"There's an avalanche up the Rattlesnake!"

Like so many points in my nearly 5-decades of chasing news, the initial information just didn't make sense.

But KPAX-TV's tremendous Executive Producer Melissa Rafferty was adamant. The fire trucks I'd seen screaming down East Broadway were headed to the Rattlesnake for an "urban avalanche."

This week marks the 10th anniversary of the disaster, a catastrophe that forever changed how we view the steep "walls" of our mountain valley.

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The product of repeated storms that month

February 2014 saw epic snowfall across Western Montana. I spent weeks covering all kinds of storm-related stories, from flash flooding to dangerous driving in the passes, avalanches in the Bitterroot, and storms that would dump more than 40 inches of snow on Missoula, nearly breaking a 1938 record.

But the real problems began as the month drew to a close, with a massive blizzard and biting arctic winds pounding Western Montana.

READ MORE: Avalanche experts remember Missoula's Urban Avalanche

Non-stop snow

The day before disaster struck, we struggled with dangerous driving conditions, and schools and businesses were forced to close. But it wasn't enough to stop more than a thousand fans from seeing Merle Haggard's final performance at the Dennison Theater.

The next day, I was back out in the snow. I was still half-frozen from shooting video in the howling winds in Bonner, with wind chills well below -20 when I saw the fire trucks and Missoula Police cars speeding up the Rattlesnake.

A snowboarder in the wrong place at the wrong time

Investigators with the West Central Montana Avalanche Center would later find that a snowboarder crossing the slopes of Mount Jumbo had triggered the slide. He managed to "self-arrest", but tons of snow were loosed on the 35-degree slope, burying two children who were playing in their backyard and slamming into a two-story home.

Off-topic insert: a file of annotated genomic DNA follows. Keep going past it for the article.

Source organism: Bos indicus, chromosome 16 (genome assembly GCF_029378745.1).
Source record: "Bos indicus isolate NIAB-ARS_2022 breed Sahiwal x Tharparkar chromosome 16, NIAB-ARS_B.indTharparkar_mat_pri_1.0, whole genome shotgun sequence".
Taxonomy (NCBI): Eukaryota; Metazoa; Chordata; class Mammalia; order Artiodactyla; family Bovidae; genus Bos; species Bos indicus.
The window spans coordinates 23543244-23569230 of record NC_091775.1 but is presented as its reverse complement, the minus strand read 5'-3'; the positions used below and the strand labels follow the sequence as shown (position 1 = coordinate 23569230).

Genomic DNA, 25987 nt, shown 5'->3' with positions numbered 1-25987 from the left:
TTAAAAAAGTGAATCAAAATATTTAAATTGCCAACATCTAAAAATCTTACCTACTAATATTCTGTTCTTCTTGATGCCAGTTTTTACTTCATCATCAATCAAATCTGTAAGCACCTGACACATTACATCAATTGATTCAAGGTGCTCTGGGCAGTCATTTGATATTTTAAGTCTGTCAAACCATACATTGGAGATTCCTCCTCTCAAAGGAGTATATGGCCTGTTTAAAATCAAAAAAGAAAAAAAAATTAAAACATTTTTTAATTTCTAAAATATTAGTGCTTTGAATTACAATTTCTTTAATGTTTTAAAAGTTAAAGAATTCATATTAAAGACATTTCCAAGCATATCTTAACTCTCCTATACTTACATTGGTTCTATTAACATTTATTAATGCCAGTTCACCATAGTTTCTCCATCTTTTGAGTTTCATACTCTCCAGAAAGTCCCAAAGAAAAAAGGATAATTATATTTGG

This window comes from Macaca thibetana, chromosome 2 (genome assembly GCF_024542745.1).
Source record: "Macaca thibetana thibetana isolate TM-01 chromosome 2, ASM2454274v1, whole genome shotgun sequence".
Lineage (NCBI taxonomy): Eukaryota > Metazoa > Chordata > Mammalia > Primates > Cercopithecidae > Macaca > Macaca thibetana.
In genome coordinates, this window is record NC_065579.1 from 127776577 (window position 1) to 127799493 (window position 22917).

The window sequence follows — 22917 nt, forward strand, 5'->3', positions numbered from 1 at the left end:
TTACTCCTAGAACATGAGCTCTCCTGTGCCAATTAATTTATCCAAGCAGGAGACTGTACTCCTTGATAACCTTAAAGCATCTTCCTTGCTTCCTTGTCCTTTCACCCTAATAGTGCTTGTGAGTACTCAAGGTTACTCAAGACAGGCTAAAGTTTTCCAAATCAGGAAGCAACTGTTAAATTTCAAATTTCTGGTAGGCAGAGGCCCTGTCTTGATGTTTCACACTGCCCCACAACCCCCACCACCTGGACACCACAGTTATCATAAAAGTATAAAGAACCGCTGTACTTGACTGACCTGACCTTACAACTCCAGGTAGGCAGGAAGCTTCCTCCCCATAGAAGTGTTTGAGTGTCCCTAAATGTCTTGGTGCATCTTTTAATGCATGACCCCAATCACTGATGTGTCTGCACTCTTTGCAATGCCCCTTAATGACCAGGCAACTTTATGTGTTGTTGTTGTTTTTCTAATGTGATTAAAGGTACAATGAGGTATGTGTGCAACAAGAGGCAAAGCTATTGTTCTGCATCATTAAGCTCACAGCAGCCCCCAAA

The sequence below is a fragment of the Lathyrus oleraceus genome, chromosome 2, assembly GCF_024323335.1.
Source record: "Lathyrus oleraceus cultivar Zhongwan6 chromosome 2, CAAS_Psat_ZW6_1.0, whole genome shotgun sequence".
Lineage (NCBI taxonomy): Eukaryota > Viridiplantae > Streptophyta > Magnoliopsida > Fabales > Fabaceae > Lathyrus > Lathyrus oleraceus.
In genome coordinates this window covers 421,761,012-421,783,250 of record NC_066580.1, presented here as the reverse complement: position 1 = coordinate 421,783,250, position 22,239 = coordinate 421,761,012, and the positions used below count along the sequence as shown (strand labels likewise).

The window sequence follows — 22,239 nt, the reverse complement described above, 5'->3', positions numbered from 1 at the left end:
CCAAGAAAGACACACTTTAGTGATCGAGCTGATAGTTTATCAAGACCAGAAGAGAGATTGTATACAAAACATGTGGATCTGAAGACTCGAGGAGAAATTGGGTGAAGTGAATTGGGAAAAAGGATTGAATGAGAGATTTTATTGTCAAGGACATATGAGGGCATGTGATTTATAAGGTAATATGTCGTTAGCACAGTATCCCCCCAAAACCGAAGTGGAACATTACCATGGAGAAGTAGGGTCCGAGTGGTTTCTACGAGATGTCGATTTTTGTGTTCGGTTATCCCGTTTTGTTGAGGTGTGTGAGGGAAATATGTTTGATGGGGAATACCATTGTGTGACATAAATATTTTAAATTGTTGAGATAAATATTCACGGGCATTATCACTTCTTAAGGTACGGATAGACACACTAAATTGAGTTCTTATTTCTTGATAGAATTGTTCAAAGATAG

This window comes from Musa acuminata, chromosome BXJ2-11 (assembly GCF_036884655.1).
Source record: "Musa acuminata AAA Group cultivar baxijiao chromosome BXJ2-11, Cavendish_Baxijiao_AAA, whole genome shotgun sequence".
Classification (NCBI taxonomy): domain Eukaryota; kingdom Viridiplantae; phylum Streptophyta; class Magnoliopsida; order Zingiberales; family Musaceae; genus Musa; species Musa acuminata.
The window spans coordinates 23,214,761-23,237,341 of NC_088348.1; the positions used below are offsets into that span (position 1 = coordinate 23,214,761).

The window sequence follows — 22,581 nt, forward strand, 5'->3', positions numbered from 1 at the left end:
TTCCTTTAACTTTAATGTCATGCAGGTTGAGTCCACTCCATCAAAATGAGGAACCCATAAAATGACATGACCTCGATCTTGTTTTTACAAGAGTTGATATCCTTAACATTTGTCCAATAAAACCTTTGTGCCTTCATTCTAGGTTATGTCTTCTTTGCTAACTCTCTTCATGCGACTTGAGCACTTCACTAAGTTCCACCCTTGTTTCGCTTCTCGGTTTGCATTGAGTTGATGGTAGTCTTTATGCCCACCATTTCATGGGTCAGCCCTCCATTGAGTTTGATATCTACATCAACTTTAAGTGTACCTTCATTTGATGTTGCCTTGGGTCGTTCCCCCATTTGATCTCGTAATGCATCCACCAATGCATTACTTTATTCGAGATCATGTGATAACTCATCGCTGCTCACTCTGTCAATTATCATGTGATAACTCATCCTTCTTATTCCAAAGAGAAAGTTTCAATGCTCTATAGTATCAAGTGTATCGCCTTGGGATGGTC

66-year-old Fred Allendorf and his wife Michel Colville were inside when the slide hit and were buried in snow and debris.

10-year old Coral Scoles-Coburn was buried to her armpits but managed to free herself. 8-year old Phoenix was buried 3-feet down next to the house.

The amazing rescue

Firefighters, police officers, MHP troopers, and others rushed to the scene, along with neighbors armed with avalanche rescue gear and even just everyday snow shovels. The rescue was complicated by live power lines, broken gas lines, and brutal conditions, with high winds, driving snow, and the risk of another slide.

For the KPAX team, it was a challenging but memorable day, as we went "live" from the scene, telling the story of the tragedy, but also the communities' rescue efforts.

Neighbors rush to help with the rescue; MTN News
Neighbors rush to help with the rescue; MTN News

Phoenix wasn't responsive when he was taken out and rushed to the hospital 55 minutes later where he recovered. Fred wasn't located until an hour after that but survived. However, Michel was breathing and not responsive when she was rushed to the hospital in critical condition. She would pass on March 3rd.

The snowboarder had been with three friends on sleds, who had actually started down the mountain just prior to the boarder. They all escaped injury and rushed to the scene to help with the rescue.

Lessons learned

Today, the incident forms the basis of improvements to emergency responders' protocols and training. And the City of Missoula is much more stringent in closing Mount Jumbo with forecasters issuing "urban avalanche warnings" in several conditions.

Montana's Top 10 Record-Setting Wild Weather Events

Montana is named Big Sky Country for several reasons, not only grandiose Sunsets but impressive weather events as well! Ask any Montana resident who has scoffed at the idea of tossing a blanket or snow shovel in the trunk of the car ” just in case”. Here is a list of Montana's Top 10 Record-Setting Wild Weather Events

Gallery Credit: Brian Lee

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